**Reveals the conundrums and nuances of translation that many of us are facing with this readalong...

"...including an essay on a line in Genesis - 'And the Spirit of God moved upon the face of the waters.' He contrasts this with three other versions: the Arabic, 'The winds of God blew'; that of Flavius Josephus, 'A wind from on high descended upon earth'; and finally the Chaldean version of the Rabbi Onkelos, 'A wind from God blew upon the the face of the waters.' 

Vol 1 Book 1 Ch 6 - The Guardian of his House

The fireplace, its wooden surround painted to resemble marble, was normally without a fire; it contained instead two ornamental fire-dogs, a form of episcopal luxury, embellished with flower vases and foliations that had once been silver-gilt.

**One of my favourite quotes to date....

'The beautiful is as useful as the useful.' Then after a pause, he added: 'More so perhaps.'

Vol 1 Book 1 Ch 7 - Cravatte



  1. Hmm... you've almost made me want to read now...

    1. Go on! Do it! Do it!
      I've even got a couple of my regular customers at work on board :-)

  2. I'm happy that you began, Brona, and no matter how far you go, your contributions to the conversation will be appreciated. Already in the first week you have enriched our reading, and I hope we have your insights for many chapters to come.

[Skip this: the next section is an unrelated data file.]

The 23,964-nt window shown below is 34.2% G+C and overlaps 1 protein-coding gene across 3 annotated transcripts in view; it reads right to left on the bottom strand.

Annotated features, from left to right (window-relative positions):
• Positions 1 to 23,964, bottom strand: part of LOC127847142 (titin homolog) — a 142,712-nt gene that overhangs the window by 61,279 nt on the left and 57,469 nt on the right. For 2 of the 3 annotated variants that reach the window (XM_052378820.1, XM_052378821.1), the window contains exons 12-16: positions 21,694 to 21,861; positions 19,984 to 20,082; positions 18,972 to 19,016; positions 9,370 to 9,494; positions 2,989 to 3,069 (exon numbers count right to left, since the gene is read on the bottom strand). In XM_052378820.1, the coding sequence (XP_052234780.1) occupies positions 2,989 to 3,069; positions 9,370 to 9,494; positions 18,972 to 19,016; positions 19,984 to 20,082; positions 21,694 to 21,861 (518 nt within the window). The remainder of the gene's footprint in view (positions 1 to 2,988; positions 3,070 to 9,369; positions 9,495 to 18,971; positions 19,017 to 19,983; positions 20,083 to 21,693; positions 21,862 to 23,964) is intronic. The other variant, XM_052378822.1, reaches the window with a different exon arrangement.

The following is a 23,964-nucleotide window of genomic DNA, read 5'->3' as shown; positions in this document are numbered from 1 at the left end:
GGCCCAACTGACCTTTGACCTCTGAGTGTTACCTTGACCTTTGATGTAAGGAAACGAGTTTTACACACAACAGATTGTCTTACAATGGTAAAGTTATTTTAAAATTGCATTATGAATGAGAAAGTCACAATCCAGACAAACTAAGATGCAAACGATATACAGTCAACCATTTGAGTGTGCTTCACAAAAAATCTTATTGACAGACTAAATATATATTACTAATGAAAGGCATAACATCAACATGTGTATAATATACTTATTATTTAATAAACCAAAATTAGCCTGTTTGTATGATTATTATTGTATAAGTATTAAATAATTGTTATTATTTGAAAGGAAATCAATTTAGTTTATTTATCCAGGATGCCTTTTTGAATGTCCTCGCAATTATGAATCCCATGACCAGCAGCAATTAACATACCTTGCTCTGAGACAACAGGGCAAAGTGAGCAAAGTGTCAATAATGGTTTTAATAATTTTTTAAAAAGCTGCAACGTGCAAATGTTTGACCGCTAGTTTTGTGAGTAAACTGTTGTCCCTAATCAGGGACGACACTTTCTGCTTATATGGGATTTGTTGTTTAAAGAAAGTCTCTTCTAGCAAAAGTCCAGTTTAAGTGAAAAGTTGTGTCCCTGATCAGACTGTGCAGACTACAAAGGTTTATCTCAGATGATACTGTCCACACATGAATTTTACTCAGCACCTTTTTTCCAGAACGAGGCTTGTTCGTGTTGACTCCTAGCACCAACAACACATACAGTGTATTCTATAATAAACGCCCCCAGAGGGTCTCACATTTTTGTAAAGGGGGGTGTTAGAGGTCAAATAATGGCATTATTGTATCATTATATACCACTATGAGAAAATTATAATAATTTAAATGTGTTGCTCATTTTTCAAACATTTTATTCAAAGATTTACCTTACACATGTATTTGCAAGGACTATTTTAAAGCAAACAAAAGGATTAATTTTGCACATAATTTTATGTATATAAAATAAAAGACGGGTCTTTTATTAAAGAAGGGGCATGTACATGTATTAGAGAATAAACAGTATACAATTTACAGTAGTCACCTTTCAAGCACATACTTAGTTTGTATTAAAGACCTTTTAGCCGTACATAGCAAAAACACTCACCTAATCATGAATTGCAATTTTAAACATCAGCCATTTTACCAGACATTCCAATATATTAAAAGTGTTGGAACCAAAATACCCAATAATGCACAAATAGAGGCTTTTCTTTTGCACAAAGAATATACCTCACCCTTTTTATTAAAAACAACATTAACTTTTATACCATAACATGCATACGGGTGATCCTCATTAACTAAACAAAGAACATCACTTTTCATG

1. Thanks Nick, I'm counting on your extensive Les Mis knowledge and long-lived enthusiasm to keep me going during the slower patches though :-)

  3. Brona,I love to see what parts of the book make an impression on individual readers.
    It gives a insight into the impact the book has on people. I'm surprised in that this book is written in a more 'friendly' tone than Zola's books. Each day I'm eager to read some wonderful quote that I can take with me all day. Zola was more 'gloomy' looking for the cracks in characters psyche. You have brought many readers to this challenge through your post (very early!) and you should be thanked by all! Of course BIG thanks to Nick @nsenger for hosting and guiding us throught the book!

    1. I've enjoyed the leisurely read a lot so far. It's giving me time to reflect on each chapter and find the quote or image that has the most and longest impact on me. And I'm really enjoying the search for images to go with each quote.

      Chapter 8 has had some latin phrases that I had to google translate, but the Marxist philosophy espoused by the Comte has me more intrigued.

    2. I'm still reading ch side tracked, again!

  4. Oh wow, you've set the week in review bar very high. I'm hoping to review each chapter- that's the plan at this stage anyway. I was very excited that Monseigneur Bienvenu was real when I saw the portrait of him. He is fictional it seems, wiki say modelled on the real Bishop of Digne at the time. I've been wondering about where the line between reality and fiction blurred, clearly some of the characters are real, Napoleon for instance, I'd wondered about the men who came to dinner, and had their names etched on the table in gilt, if they were real. Perhaps I'll try to find out.